(Blainville, 1820) - Leopard seal
Leopard seals have a sinuous body and massive head and jaws. Because of the shape of the head, they appear almost reptilian. Females grow slightly longer and heavier, but not enough to allow the sexes to be distinguished in the field based on size. The long body is thin overall, thickest through the shoulders and upper chest. There is no trace of a forehead. The head is widest at the eyes, which appear small and set both far apart and well back from the end of the muzzle. The nostrils are on top of the muzzle, just back from the wide rounded end. The lower jaw is massive, wide, and deep, as are the throat and neck. The vibrissae are clear to pale, generally quite short and inconspicuous. Leopard seals have an enormous gape. The very long (almost one-third of the body length) foreflippers are broad and otariid-like. They are completely furred and each digit bears a short terminal claw. The first digit is long and massive, creating a thick strong leading edge.
Leopard seals are basically countershaded. The darker top is silver to dark grey, and it blends along the midsides and neck at about the level of the eyes with the paler undersides, which are light grey. There is a swath of lighter colour on the upper lip. Leopard seals are spotted to varying degrees, usually most noticeably on the sides and belly. Pups have essentially the same markings and proportions as adults, although their coat is softer, longer, and thicker. Dense constellations of spots may occur without any pattern or symmetry. One area where dense clusters of spots normally occurs is around the insertions of the foreflippers.
The dental formula is I 2/2, C 1/1, PC 5/5. The canine teeth are very long (up to 2.5 cm) and sharply pointed. The remaining teeth are complex and multi-lobed, somewhat resembling those of crabeaters.
Can be confused with
When seen well, leopard seals are unmistakable. At a distance, however, they might be confused with crabeater or Weddell seals. Of these, the crabeater is the most likely candidate for confusion. To rule out other species, note the size and shape of the head, overall coloration, and length of the foreflippers.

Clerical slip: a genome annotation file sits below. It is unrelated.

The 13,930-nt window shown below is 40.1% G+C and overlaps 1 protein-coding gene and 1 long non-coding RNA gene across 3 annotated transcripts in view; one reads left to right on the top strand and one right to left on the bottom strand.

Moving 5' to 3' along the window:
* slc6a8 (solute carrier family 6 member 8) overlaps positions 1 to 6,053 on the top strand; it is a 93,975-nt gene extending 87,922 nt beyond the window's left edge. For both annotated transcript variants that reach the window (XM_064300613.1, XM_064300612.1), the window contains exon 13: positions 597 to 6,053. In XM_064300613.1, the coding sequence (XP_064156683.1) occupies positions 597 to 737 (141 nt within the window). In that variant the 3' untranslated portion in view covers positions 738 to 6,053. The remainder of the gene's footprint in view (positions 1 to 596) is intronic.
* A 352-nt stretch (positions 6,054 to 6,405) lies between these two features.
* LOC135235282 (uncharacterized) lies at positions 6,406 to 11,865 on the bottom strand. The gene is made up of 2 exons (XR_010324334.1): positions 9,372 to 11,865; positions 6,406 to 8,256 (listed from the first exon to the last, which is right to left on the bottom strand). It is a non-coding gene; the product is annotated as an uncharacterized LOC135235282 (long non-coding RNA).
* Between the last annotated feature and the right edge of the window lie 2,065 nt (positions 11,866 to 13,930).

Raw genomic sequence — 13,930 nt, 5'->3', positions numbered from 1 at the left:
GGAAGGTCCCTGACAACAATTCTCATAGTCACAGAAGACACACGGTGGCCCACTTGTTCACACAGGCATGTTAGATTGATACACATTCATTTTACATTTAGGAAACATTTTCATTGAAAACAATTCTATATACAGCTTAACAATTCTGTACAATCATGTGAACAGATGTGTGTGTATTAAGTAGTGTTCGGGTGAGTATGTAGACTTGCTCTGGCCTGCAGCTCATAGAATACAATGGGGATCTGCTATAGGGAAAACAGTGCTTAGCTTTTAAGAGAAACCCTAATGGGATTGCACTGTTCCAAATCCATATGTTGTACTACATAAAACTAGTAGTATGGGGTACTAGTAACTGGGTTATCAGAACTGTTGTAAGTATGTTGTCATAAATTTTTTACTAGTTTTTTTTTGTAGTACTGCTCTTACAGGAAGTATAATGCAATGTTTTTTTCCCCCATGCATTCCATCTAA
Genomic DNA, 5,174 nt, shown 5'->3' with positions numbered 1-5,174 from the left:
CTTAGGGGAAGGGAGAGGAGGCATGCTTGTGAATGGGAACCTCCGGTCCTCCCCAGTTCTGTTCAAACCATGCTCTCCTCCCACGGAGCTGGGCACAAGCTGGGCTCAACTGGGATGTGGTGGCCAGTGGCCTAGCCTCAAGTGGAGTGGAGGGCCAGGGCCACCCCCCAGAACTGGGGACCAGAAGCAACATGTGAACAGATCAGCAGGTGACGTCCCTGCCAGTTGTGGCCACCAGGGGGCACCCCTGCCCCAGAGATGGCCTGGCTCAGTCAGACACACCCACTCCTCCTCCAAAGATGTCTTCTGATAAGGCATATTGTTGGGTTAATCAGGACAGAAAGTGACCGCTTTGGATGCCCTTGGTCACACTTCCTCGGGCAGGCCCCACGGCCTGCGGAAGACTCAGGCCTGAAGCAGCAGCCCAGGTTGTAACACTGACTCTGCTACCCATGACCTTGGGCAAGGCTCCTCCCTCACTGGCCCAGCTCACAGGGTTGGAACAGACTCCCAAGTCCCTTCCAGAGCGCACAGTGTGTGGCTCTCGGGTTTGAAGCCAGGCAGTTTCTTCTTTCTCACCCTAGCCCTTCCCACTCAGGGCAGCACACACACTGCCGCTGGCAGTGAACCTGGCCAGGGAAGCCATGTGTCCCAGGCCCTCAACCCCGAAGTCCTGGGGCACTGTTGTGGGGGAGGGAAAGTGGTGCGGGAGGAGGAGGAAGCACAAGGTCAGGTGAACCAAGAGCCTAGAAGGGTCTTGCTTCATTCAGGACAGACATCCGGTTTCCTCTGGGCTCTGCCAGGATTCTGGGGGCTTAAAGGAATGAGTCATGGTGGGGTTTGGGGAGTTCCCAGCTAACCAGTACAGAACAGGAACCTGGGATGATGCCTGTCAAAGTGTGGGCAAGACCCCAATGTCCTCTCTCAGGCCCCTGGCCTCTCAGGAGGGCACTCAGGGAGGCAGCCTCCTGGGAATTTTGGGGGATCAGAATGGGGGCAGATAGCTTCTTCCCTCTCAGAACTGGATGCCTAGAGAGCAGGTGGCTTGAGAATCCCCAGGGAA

Adults usually reach 3 m and weigh 270 to 450 kg. Very large females may reach 3.6 m and 500 kg. Pups are born at about 1 to 1.6 m and around 30 to 35 kg.
Leopard seals are widely distributed in the polar and subpolar waters of the Southern Hemisphere, from Antarctica north, and regularly reach warm temperate latitudes as vagrants. They are found throughout the pack ice zone, where their abundance is greatest. They haul-out on ice and land, often preferring ice floes, when available.
Biology and Behaviour
Little is known of breeding behaviour. Pups are born on the ice from September to January, with a peak in November to December.
At sea and on the ice, leopard seals tend to be solitary. They float at the surface, and crane their neck high to view objects of interest. Sounding in this species is commenced either by sinking or rolling forward. Swimming is most often accomplished with long, powerful, coordinated sweeps of the foreflippers, rather than the side-to-side strokes of the hindflippers typical of most phocids. Leopard seals mostly sleep or are otherwise inactive when out of the water, but will move in a serpentine slithering manner across ice, and will toboggan like penguins.
Leopard seals are probably best known for their habits of preying upon penguins. The diet is actually quite varied and changes with seasonal and local abundance of prey. Leopard seals will consume krill, fish, squid, penguins, and young seals, and will occasionally scavenge from carcasses of whales. Most prey is caught in the water.
Leopard seals are only taken in small numbers for scientific research and have never been the target of more than minor commercial activities.